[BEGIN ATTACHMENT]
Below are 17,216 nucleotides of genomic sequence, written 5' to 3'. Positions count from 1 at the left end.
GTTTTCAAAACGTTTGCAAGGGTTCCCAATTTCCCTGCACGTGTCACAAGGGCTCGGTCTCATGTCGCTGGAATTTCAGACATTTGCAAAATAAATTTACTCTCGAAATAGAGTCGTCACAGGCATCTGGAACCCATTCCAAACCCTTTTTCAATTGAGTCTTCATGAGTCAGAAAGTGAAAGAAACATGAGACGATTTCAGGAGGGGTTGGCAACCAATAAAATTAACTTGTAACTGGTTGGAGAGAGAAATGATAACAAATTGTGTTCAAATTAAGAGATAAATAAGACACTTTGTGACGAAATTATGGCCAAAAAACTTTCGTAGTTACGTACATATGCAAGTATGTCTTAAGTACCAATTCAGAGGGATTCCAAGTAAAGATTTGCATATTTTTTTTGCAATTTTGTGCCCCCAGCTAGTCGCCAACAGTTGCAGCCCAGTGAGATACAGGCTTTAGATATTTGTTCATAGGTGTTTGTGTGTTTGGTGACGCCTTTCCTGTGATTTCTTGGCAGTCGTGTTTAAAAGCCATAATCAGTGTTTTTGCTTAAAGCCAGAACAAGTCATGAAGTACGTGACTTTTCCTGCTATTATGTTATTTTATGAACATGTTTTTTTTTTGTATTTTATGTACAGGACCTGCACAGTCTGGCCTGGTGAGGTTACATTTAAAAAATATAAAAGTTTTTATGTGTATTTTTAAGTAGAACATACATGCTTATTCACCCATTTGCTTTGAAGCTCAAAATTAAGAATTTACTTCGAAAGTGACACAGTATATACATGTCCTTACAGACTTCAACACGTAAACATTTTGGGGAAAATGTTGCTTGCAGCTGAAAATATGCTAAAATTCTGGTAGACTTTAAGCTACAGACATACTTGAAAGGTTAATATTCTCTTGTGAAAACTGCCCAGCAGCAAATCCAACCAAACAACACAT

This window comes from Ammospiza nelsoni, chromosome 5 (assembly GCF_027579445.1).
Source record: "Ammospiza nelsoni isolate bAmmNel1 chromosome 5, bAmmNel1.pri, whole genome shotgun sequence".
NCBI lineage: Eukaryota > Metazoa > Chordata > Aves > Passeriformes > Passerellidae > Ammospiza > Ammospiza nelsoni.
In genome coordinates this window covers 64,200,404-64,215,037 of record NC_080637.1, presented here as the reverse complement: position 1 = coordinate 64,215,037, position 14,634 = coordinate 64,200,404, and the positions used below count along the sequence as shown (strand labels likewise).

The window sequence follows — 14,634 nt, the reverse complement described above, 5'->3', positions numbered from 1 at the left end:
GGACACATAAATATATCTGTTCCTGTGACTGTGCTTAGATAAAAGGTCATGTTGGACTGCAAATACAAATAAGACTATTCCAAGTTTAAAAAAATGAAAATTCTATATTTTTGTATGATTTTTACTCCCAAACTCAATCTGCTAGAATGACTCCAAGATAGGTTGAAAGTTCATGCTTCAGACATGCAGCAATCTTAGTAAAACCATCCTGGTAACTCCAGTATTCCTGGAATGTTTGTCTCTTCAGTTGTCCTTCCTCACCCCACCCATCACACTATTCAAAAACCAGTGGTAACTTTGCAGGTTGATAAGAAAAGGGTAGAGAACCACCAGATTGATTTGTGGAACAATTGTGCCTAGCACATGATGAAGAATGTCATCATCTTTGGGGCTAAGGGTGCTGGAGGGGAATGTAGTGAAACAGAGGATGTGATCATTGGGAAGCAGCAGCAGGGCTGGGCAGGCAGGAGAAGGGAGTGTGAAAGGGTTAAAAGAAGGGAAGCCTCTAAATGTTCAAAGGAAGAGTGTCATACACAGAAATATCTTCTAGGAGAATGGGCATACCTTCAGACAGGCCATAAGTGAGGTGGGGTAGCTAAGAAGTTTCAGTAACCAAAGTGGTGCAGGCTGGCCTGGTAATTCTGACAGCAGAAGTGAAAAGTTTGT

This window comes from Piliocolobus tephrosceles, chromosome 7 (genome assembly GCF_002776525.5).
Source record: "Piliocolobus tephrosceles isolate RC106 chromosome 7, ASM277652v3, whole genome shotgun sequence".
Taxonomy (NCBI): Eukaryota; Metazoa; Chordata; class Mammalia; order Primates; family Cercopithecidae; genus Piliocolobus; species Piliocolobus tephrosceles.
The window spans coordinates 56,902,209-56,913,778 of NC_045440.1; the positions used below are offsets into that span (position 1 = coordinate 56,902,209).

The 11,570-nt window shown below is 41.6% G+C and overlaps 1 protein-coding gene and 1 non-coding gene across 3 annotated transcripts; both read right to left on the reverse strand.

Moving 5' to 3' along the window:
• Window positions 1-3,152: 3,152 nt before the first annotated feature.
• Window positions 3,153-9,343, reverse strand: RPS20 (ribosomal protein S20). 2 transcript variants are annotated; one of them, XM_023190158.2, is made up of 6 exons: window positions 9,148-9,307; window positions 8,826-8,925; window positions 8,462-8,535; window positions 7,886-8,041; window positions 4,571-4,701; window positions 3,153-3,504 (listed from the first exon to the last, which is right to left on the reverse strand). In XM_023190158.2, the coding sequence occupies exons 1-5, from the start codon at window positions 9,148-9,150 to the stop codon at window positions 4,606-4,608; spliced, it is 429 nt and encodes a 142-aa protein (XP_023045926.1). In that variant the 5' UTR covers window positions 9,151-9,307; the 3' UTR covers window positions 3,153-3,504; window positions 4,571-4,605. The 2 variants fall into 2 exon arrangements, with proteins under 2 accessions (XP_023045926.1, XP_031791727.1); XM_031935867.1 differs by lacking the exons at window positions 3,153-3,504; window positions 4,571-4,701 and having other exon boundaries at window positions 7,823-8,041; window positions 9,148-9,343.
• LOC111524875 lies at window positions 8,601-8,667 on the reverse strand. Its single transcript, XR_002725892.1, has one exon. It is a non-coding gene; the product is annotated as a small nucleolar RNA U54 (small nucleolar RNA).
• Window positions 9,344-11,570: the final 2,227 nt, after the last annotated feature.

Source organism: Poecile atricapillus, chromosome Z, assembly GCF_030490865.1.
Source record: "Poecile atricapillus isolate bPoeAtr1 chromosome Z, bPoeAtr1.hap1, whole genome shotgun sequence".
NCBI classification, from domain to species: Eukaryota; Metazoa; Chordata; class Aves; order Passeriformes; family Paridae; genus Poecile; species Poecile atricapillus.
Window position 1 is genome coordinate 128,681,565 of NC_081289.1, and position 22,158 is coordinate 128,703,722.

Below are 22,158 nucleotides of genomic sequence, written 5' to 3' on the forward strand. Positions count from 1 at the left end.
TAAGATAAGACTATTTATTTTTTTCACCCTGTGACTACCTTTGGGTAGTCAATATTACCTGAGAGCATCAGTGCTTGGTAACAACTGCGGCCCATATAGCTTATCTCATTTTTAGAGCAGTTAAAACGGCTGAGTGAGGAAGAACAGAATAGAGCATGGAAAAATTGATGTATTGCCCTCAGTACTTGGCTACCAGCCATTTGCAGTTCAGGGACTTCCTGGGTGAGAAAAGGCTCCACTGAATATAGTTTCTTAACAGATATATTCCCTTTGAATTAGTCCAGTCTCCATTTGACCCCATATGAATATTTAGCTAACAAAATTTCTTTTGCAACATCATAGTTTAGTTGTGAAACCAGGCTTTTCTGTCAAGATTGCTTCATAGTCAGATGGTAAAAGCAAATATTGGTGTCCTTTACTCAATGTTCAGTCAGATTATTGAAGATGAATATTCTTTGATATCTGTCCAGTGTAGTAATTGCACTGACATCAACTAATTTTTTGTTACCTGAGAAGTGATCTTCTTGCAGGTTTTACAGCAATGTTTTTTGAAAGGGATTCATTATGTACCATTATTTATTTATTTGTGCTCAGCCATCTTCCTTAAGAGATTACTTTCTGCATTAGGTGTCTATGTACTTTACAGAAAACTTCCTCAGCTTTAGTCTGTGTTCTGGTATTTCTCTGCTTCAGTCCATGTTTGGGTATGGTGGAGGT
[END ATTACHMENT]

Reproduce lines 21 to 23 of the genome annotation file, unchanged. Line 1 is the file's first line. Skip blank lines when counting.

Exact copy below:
NCBI classification, from domain to species: Eukaryota; Metazoa; Chordata; class Aves; order Passeriformes; family Paridae; genus Poecile; species Poecile atricapillus.
Window position 1 is genome coordinate 128,681,565 of NC_081289.1, and position 22,158 is coordinate 128,703,722.

Below are 22,158 nucleotides of genomic sequence, written 5' to 3' on the forward strand. Positions count from 1 at the left end.